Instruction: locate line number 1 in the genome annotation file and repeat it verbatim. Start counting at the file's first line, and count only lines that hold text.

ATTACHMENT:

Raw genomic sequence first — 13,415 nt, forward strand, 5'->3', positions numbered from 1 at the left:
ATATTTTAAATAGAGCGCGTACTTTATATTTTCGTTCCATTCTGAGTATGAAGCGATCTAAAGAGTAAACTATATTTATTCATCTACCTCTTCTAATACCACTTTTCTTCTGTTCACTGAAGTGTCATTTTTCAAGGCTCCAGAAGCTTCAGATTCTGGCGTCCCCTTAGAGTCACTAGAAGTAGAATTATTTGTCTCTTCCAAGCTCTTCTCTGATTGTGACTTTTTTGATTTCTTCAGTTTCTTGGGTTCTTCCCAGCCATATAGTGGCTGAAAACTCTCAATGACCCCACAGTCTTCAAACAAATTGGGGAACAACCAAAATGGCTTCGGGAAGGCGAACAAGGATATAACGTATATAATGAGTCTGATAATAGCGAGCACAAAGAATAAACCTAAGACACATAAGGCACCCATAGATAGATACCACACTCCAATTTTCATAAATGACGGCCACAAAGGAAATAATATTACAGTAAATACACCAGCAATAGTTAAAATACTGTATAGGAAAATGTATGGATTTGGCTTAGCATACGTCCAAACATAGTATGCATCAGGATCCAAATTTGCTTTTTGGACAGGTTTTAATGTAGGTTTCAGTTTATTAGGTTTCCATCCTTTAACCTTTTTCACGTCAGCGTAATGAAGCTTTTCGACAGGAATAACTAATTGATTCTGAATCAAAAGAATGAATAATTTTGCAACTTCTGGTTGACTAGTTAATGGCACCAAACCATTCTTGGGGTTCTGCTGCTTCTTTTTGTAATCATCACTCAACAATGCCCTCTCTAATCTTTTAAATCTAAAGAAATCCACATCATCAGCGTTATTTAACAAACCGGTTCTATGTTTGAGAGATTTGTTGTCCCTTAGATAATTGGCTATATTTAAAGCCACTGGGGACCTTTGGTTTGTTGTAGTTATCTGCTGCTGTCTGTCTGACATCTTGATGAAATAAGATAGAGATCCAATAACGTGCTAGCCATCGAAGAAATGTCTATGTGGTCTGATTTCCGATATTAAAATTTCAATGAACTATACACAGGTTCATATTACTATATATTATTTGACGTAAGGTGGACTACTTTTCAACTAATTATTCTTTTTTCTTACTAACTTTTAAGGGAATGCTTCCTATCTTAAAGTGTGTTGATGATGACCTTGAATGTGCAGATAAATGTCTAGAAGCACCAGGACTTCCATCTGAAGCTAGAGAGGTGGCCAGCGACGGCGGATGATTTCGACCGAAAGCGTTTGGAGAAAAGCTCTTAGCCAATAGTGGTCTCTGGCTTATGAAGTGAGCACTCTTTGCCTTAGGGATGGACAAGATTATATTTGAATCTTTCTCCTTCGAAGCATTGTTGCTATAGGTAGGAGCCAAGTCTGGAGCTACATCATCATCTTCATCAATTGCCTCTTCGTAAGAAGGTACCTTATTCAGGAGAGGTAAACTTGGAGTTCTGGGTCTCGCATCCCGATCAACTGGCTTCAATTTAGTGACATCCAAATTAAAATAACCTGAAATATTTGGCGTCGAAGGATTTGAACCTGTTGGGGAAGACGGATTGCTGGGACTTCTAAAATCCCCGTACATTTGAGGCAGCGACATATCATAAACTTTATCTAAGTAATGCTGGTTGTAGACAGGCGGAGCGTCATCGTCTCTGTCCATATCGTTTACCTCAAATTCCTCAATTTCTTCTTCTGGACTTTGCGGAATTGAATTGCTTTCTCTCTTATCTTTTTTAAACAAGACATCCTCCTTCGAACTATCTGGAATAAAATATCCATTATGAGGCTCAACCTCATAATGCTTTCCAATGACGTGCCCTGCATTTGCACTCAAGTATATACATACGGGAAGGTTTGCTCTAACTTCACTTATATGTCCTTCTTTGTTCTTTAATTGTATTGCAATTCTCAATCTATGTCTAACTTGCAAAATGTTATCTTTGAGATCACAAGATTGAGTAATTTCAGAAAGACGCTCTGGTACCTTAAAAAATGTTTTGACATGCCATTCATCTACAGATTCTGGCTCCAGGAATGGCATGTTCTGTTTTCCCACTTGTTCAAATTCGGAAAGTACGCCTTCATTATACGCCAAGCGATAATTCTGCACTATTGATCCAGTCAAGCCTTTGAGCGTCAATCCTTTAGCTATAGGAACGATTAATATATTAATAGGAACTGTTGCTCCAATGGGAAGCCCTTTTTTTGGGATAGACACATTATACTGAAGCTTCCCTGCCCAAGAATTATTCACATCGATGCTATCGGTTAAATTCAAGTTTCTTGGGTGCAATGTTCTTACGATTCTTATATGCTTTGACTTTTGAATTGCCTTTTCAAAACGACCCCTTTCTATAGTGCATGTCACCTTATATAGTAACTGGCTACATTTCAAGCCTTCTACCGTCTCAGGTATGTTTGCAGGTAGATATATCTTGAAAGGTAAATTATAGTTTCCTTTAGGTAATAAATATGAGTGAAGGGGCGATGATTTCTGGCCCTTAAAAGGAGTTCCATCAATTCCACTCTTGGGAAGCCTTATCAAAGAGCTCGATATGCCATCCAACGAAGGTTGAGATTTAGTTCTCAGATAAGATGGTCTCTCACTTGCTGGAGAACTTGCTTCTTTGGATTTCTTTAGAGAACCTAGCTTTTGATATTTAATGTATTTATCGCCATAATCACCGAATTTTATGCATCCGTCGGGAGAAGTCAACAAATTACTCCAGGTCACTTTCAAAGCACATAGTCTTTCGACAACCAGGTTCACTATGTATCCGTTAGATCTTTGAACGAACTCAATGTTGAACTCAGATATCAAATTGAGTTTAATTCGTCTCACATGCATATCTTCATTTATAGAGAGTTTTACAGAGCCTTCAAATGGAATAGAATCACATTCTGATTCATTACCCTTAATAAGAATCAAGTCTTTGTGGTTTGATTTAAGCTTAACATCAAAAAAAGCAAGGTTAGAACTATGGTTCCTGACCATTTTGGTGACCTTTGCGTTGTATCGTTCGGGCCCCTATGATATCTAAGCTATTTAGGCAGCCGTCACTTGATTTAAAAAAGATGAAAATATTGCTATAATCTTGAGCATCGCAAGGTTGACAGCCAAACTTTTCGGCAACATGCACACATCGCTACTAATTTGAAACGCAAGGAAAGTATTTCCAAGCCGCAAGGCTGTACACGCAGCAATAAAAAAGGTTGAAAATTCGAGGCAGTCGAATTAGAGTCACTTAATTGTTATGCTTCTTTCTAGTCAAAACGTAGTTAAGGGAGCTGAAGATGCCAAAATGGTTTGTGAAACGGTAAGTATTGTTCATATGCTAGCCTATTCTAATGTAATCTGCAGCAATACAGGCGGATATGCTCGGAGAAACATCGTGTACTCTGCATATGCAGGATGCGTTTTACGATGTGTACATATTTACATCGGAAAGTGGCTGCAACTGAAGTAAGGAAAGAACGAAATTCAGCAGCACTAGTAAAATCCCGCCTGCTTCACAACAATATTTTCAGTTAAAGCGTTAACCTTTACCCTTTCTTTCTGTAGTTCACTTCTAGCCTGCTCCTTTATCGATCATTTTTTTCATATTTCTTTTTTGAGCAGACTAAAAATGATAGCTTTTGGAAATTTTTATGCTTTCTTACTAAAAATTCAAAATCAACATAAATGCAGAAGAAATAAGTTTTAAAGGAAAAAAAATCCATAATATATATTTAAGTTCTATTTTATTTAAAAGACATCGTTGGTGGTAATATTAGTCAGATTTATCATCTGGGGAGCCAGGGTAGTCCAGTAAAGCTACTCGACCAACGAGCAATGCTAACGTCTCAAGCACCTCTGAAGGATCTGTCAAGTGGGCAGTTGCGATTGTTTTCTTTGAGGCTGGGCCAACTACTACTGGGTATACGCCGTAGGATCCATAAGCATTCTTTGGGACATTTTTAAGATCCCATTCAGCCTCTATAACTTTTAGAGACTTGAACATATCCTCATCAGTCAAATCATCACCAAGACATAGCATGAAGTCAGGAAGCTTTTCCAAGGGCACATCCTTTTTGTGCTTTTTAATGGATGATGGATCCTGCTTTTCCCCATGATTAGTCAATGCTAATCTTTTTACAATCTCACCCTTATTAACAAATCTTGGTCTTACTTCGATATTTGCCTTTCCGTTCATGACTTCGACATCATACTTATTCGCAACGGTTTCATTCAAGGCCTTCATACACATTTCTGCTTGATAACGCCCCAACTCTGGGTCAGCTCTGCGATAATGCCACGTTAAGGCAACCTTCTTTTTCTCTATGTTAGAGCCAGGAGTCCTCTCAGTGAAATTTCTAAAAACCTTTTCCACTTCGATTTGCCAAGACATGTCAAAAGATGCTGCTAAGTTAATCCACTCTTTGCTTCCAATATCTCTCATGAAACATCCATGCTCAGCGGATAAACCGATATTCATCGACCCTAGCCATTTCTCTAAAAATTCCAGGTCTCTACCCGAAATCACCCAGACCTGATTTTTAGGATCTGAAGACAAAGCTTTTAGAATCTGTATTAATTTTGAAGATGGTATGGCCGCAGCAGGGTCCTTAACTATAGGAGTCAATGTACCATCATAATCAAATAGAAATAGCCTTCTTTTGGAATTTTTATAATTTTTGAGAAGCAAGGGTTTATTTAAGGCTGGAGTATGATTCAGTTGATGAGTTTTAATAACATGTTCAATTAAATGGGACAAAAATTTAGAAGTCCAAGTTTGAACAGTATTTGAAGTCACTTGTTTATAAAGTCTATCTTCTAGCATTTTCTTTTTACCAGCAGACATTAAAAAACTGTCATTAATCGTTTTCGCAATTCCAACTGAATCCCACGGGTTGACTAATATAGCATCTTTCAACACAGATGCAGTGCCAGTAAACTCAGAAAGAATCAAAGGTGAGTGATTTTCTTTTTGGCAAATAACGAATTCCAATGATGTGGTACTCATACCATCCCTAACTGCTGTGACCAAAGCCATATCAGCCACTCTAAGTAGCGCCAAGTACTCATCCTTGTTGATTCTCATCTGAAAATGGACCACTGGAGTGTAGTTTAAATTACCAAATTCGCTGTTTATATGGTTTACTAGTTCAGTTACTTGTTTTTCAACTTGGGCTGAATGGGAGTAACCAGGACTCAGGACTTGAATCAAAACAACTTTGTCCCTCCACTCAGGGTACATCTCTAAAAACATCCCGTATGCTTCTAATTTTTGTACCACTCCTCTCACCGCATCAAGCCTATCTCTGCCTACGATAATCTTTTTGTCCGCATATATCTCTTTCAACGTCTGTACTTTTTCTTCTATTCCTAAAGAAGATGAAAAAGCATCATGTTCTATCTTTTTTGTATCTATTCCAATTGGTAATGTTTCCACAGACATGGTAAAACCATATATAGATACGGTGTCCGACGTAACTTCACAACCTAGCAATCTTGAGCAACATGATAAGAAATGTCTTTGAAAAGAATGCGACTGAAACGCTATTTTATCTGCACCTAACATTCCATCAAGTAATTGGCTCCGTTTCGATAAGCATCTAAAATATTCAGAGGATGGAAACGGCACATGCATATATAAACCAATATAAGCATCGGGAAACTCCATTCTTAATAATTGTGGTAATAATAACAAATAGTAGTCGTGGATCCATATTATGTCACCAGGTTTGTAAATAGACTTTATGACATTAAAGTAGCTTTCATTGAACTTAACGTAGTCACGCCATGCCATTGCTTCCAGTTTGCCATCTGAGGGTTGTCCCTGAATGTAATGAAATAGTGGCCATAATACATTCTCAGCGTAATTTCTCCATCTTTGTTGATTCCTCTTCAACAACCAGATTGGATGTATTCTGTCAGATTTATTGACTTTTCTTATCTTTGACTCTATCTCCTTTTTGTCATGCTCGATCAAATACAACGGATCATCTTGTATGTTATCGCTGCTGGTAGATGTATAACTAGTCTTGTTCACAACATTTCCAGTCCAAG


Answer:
Raw genomic sequence first — 13,415 nt, forward strand, 5'->3', positions numbered from 1 at the left: